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Burnaby, Fred / A ride to Khiva: travels and adventures in central Asia

Chapter XXIV,   pp. 181-188

Page 181

The Guide's Retaliation.-Horses' Nostrils stuffed up with Icicles.-En- 
durance of the Horses.-The Brother-in-law's Horses.-Kalenderhana. 
-A Sudden Thought.-Stchi.-The Women expose their Faces.-The 
Kirghiz Poetry. -Sheep. -A Sign of Manhood in the Bridegroom.- 
Jealous Females. - Feasting. - A Peculiar Pocket. - Games. - Horse- 
races.-The Girls and their Admirers.-The Prettiest Girl in the Tribe. 
-A Simple Marriage Ceremony.-But supposing she would not have 
you ? 
THE sun now arose bright and glorious. All the colors of 
the rainbow lighted up the sky. The wind had calmed, and 
the cold became less searching. Presently my little caravan 
loomed in sight. Nazar was fast asleep, and stretched out at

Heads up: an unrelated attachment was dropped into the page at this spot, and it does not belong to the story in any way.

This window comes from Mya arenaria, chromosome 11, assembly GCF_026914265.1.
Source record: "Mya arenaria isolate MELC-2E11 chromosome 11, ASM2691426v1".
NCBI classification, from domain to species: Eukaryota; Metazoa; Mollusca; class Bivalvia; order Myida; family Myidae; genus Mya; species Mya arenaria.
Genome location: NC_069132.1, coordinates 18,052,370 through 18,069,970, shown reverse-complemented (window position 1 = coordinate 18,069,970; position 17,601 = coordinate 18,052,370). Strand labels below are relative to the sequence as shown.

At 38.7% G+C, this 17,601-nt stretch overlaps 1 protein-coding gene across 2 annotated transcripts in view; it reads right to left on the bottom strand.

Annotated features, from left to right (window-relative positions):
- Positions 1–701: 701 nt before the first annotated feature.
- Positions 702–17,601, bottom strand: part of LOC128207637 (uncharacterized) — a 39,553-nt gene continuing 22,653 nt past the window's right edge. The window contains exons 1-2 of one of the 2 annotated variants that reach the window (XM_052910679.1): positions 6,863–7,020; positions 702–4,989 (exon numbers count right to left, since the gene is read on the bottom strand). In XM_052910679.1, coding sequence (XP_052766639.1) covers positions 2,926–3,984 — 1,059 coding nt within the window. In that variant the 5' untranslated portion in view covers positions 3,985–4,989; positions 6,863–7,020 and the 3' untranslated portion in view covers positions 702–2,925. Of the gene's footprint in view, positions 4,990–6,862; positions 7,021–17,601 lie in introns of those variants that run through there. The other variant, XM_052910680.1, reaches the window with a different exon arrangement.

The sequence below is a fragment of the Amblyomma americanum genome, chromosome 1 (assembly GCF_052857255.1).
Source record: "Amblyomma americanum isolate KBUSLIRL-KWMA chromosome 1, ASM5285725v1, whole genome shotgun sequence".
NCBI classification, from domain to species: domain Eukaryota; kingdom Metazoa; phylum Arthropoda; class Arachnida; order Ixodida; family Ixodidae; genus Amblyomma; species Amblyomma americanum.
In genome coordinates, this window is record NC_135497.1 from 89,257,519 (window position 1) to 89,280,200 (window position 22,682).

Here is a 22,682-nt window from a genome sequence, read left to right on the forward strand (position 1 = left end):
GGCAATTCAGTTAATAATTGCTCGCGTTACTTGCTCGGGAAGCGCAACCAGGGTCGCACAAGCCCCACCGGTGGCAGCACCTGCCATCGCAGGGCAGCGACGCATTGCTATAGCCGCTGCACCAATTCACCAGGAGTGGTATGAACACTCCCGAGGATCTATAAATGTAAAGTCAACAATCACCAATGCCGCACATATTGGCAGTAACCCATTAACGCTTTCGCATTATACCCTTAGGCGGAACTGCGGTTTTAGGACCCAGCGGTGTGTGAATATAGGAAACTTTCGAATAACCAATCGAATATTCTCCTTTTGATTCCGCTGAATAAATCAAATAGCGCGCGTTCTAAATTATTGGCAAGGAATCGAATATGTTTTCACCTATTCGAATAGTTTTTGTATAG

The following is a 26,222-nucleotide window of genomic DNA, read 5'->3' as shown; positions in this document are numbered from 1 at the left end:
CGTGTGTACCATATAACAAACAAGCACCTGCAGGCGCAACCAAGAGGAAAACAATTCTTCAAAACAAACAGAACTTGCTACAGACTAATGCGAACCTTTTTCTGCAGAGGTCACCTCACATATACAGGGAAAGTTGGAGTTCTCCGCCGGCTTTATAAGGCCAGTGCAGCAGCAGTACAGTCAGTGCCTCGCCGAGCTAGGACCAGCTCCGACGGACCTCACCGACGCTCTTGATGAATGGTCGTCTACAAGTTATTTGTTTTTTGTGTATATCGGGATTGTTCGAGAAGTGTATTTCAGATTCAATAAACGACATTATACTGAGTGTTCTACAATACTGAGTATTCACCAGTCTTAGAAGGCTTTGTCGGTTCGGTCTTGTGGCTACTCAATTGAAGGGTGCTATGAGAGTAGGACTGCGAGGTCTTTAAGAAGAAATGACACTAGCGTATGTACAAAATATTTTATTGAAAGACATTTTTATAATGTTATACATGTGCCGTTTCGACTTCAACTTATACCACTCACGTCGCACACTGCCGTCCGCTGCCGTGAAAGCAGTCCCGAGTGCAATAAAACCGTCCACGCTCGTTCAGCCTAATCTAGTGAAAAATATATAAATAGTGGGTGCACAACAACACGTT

full length on the top of a gigantic came], the little Tartar's 
legs dangling on each side of the saddle, while, for better secu- 
rity, he had strapped himself to a corn-sack. 
The guide now retaliated upon the sleeper for the ducking 
the latter had inflicted upon him the previous evening: he 
seized the camel's nose, and made that peculiar lisping sound 
which all Tartars use to these animals to make them lie down. 
The big brute went down at once on his knees with a sudden 
jerk, greatly alarming my little servant, who awoke, thinking 
that his strap had broken, and that he had been precipitated to 
the ground. 
In a few minutes we had put up the walls of the kibitka, a 
fire was blazing, and one of the buckets containing frozen cab- 
bage-soup was gradually becoming thawed over the flames. It 
was just 9 A.M., and the caravan had marched six hours, we 
having, according to the guide, done seventeen miles. What 
had surprised me most during our morning's march was the 
extreme endurance of our horses. The guide frequently had 
to dismount and to clean out their nostrils, which were entire- 
ly stuffed up with icicles; but the little animals had plowed 

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